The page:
Education-Minded Teen Girls Say Blow Jobs Are Like Homework

There's been a ton of hysteria about all the blowjobs teenagers are allegedly giving and getting these days, but relatively little talk about how teen girls actually feel about giving head. Now a group of researchers has decided to ask them, and the results are kind of disturbing — turns out that for some girls, oral sex is "like homework."

In a study published last year in Sexuality Research and Social Policy, April Burns and her co-authors interviewed 98 teen girls from the San Francisco area about their oral sex experiences. Here's one girl's story:

We were outside my house in his car, and like I was saying goodbye to [my boy friend], he's like, and I'm like, and he's like, "just like kiss it" or something "please" and I was like, and I knew he was like joking cause like he didn't even have his like pants off, and then I was like, I dunno, I was actually kinda thinking about it cause I was like maybe I'll just like, I like, so my friends said, if you do it, just get through with it, like, it'll be over and then whatever. Then you're done. Not whatever, like, then you've gotten over like the first hump, like when you're doing homework, you know, just do it. Um, like, you'll get over like the first hump, and then you're just like done, then you can do, you can finish it. So like, that's kinda how I thought about a lot of things, like taking tests. I'm like, just do it, just do it, just keep going, just like don't like hold back, or like, when I'm like about to like jump off a cliff into the water. Like, I'm just like, just jump, just go and it'll be done. So that's kinda how I thought about it. I was like, "Okay, well, if I just do this now, I'll be okay with it later" which I guess I am now

The same girl said she'd been worried about being "horrible at giving head" because her boyfriend might think she was "a loser like person or something." Another girl said she was really scared before her first time giving oral sex — "what if I'm not gonna do it right?" She said she got over her fear after "practicing" with her boyfriend. A third said her boyfriend "taught" her how to give him head ("he's like 'see, you just do this'). And a fourth said that her first time was "like an instructional like video, I swear."

Burns et al note that the girls rarely talked about enjoying blowjobs or getting turned on — even when asked specifically what was going on in their bodies during the experience, they mention things like stiff necks. Rather, they discussed oral sex in the language of "academic achievement" — homework, tests, practice, learning, doing well, doing badly. The study authors argue that the academic values exemplified by No Child Left Behind, in which "young people's 'numbers' are understood to reflect their personal worth and value" have bled over into the way they think about sex. Burns et al write,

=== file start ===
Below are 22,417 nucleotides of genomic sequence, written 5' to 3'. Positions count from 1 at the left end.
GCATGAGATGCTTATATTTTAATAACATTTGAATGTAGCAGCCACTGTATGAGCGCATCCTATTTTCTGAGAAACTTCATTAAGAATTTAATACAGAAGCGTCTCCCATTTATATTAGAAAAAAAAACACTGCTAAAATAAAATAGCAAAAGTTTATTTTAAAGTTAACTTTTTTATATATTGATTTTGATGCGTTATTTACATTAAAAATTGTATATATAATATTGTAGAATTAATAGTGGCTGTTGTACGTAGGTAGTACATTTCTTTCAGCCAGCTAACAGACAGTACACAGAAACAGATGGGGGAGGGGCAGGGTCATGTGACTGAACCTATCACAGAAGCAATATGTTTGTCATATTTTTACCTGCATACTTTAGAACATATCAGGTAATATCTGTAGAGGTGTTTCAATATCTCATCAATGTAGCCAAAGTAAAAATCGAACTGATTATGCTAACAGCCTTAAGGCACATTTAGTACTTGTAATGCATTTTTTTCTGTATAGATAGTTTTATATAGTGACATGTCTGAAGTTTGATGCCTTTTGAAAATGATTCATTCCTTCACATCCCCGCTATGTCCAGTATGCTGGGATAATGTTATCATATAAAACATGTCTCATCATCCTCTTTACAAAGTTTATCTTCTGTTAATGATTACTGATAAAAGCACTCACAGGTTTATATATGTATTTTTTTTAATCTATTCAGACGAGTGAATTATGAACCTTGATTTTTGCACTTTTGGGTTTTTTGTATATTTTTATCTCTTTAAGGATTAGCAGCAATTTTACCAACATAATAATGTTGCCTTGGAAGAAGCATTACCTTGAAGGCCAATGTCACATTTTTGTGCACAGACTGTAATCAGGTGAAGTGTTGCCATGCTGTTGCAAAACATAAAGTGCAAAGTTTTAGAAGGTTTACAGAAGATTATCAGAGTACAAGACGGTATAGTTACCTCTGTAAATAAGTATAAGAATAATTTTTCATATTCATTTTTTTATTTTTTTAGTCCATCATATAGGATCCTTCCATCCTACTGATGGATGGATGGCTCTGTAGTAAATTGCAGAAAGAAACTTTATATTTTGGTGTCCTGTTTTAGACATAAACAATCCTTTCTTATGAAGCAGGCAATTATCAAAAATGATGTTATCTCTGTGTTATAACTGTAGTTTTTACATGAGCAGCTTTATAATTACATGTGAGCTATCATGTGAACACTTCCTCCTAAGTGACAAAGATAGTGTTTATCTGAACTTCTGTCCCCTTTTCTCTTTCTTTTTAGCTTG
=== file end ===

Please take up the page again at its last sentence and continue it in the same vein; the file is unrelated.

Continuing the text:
Young women's sexuality has always come with significant physical, social and material consequences attached (safety, health, social standing, relationships, pregnancy and child rearing, livelihood). The adolescent women in this project narrated yet another set of consequences attached to their sexual behaviors. Now there are contingencies of their performance level, consequences not attached to whether they have simply engaged in sexual activity at all — consensually or under duress, with a boyfriend or casual acquaintance, at 3 months or 3 hours, liking it or hating it — but if their participation was good enough, met certain normative standards and benchmarks. The looming possibility of not being good enough, and in fact, being bad at something, perhaps even the loss of an idealized and seemingly feminist can-do, can-be-all identity [...] hangs in the balance of male evaluation of girls' oral sex performances. The achievement concerns invoked by these girls in their descriptions of their oral sex experiences were troubling in that the performance "standards" they try to attain are inherently and explicitly "other" person based — originating outside of their own urgings, deliberations, priorities, values, desires or pleasure.

Obviously Burns and her colleagues couldn't talk to every teen girl in America, so there may well be girls out there who are having joyous and mutually satisfying oral sex. And to be clear, there's nothing wrong with doing something to get your partner off. What's sad here is how common it seems to be for girls to think of blowjobs as something they'd better be good at, or else they'll be losers, rather than something they can enjoy. The authors are right that girls are already encouraged to think of their sexuality as something for other people to judge — are they having sex with the right people, at the right time, in the right kind of relationship? Now they also feel judged on how well they do on the oral sex "test." The consequences of this judgment are potentially pretty serious: if all you're thinking about is doing a good job, it can be hard to have a good time.

"It's like doing homework": Academic achievement discourse in adolescent women's fellatio narratives [Academia.edu]

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